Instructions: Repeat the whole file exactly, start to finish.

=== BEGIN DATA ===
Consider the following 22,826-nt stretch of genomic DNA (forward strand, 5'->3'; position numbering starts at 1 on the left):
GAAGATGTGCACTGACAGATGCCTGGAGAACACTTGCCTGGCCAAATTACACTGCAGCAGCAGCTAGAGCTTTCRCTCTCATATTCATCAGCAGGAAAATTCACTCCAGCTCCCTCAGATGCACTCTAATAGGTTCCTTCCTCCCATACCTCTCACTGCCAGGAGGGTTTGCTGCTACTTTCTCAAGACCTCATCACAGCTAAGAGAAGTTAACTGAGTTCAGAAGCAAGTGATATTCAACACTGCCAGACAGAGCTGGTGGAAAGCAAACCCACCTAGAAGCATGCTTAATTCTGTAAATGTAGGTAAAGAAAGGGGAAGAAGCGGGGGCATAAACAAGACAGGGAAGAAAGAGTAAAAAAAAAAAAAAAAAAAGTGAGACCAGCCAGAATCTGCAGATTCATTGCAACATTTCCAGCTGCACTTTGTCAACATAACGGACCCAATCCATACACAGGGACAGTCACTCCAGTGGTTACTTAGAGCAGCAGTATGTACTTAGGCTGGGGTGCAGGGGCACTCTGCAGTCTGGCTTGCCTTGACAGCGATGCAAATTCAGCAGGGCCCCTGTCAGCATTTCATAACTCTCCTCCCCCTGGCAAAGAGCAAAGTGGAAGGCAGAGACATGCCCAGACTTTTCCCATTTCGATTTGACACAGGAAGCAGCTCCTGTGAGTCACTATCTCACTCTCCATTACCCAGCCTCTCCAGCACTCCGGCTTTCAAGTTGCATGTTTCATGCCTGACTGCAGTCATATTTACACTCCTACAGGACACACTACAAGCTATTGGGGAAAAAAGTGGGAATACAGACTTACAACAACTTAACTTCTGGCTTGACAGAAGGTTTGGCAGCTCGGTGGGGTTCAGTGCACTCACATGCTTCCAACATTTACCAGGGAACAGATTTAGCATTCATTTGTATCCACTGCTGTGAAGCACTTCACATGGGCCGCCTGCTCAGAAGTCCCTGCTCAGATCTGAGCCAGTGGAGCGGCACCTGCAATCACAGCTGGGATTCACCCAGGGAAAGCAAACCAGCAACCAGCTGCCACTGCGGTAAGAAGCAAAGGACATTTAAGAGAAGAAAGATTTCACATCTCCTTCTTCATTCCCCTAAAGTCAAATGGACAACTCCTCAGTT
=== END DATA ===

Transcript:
Consider the following 22,826-nt stretch of genomic DNA (forward strand, 5'->3'; position numbering starts at 1 on the left):
GAAGATGTGCACTGACAGATGCCTGGAGAACACTTGCCTGGCCAAATTACACTGCAGCAGCAGCTAGAGCTTTCRCTCTCATATTCATCAGCAGGAAAATTCACTCCAGCTCCCTCAGATGCACTCTAATAGGTTCCTTCCTCCCATACCTCTCACTGCCAGGAGGGTTTGCTGCTACTTTCTCAAGACCTCATCACAGCTAAGAGAAGTTAACTGAGTTCAGAAGCAAGTGATATTCAACACTGCCAGACAGAGCTGGTGGAAAGCAAACCCACCTAGAAGCATGCTTAATTCTGTAAATGTAGGTAAAGAAAGGGGAAGAAGCGGGGGCATAAACAAGACAGGGAAGAAAGAGTAAAAAAAAAAAAAAAAAAAGTGAGACCAGCCAGAATCTGCAGATTCATTGCAACATTTCCAGCTGCACTTTGTCAACATAACGGACCCAATCCATACACAGGGACAGTCACTCCAGTGGTTACTTAGAGCAGCAGTATGTACTTAGGCTGGGGTGCAGGGGCACTCTGCAGTCTGGCTTGCCTTGACAGCGATGCAAATTCAGCAGGGCCCCTGTCAGCATTTCATAACTCTCCTCCCCCTGGCAAAGAGCAAAGTGGAAGGCAGAGACATGCCCAGACTTTTCCCATTTCGATTTGACACAGGAAGCAGCTCCTGTGAGTCACTATCTCACTCTCCATTACCCAGCCTCTCCAGCACTCCGGCTTTCAAGTTGCATGTTTCATGCCTGACTGCAGTCATATTTACACTCCTACAGGACACACTACAAGCTATTGGGGAAAAAAGTGGGAATACAGACTTACAACAACTTAACTTCTGGCTTGACAGAAGGTTTGGCAGCTCGGTGGGGTTCAGTGCACTCACATGCTTCCAACATTTACCAGGGAACAGATTTAGCATTCATTTGTATCCACTGCTGTGAAGCACTTCACATGGGCCGCCTGCTCAGAAGTCCCTGCTCAGATCTGAGCCAGTGGAGCGGCACCTGCAATCACAGCTGGGATTCACCCAGGGAAAGCAAACCAGCAACCAGCTGCCACTGCGGTAAGAAGCAAAGGACATTTAAGAGAAGAAAGATTTCACATCTCCTTCTTCATTCCCCTAAAGTCAAATGGACAACTCCTCAGTT